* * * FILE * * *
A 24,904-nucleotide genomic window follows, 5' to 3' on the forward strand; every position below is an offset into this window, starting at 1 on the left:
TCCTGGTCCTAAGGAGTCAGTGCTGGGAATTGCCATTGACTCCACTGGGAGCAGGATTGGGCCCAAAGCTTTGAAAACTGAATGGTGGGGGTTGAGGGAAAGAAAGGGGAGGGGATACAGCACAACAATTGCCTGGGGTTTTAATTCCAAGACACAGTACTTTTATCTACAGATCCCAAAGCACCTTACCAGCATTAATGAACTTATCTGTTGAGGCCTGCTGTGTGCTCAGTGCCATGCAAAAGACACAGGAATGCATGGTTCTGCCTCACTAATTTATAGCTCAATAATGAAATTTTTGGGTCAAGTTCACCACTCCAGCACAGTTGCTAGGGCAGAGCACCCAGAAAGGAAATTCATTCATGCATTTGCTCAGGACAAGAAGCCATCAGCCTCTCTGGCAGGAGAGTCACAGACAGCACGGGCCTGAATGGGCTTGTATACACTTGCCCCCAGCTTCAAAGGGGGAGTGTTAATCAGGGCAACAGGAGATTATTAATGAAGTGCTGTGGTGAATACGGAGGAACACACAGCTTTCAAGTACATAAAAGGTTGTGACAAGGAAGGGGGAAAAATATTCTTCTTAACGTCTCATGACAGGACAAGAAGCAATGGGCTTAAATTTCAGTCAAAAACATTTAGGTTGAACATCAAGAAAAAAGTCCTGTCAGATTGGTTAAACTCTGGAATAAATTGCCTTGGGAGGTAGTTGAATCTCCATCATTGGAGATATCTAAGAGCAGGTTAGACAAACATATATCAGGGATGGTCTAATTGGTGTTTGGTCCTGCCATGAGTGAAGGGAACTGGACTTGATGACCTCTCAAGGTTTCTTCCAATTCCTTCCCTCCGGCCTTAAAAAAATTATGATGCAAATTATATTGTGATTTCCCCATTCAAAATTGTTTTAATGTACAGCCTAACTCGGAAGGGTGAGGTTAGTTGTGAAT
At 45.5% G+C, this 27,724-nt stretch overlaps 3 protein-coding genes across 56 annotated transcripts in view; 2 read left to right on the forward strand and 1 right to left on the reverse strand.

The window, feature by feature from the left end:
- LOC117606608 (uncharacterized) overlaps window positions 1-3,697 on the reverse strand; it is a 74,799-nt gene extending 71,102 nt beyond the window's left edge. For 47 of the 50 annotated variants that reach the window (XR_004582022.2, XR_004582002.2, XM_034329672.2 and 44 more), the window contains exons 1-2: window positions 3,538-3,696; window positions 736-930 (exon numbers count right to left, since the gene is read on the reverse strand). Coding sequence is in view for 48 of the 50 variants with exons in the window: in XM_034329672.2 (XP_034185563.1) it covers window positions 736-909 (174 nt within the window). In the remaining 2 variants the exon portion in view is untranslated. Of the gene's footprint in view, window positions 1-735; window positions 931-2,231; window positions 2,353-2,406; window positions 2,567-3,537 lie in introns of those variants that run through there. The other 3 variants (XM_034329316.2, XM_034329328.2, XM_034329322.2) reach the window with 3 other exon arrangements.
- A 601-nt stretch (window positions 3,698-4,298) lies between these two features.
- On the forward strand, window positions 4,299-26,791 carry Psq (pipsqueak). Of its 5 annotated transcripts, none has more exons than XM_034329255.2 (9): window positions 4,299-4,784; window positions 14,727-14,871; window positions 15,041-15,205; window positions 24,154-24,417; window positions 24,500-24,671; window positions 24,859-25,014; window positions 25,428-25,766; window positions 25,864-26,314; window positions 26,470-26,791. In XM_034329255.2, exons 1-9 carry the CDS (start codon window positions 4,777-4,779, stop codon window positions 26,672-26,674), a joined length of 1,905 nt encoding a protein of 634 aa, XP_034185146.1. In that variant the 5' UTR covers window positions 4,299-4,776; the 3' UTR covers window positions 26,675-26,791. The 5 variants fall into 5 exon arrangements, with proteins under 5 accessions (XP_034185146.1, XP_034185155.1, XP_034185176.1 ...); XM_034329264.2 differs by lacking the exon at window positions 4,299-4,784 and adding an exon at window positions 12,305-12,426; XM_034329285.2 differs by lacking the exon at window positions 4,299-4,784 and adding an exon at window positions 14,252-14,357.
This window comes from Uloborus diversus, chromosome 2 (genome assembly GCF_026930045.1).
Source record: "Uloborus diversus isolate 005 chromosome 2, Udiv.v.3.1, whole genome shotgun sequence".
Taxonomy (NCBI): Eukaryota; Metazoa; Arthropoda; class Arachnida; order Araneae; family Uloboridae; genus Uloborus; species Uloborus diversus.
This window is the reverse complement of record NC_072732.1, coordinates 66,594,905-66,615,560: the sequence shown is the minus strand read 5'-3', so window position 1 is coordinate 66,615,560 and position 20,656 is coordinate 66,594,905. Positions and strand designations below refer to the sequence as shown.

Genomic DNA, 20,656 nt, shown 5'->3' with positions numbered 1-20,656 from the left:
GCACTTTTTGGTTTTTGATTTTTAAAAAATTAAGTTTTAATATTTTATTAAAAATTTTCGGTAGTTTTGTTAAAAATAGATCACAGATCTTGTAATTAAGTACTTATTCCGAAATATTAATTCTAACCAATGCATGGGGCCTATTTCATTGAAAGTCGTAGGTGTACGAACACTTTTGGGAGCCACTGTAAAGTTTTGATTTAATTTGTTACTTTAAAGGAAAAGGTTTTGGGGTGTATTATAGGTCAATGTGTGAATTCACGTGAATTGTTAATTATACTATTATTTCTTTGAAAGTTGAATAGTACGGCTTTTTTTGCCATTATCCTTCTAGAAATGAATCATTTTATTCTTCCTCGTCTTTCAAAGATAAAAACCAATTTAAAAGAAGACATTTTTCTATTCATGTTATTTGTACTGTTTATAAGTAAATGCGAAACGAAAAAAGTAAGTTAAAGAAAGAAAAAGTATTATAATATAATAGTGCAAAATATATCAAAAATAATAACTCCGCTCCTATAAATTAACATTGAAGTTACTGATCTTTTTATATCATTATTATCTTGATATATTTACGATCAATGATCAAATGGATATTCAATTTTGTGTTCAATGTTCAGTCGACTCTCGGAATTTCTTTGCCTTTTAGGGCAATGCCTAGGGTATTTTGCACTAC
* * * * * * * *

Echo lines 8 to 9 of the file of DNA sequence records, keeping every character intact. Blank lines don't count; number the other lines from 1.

This window comes from Uloborus diversus, chromosome 2 (genome assembly GCF_026930045.1).
Source record: "Uloborus diversus isolate 005 chromosome 2, Udiv.v.3.1, whole genome shotgun sequence".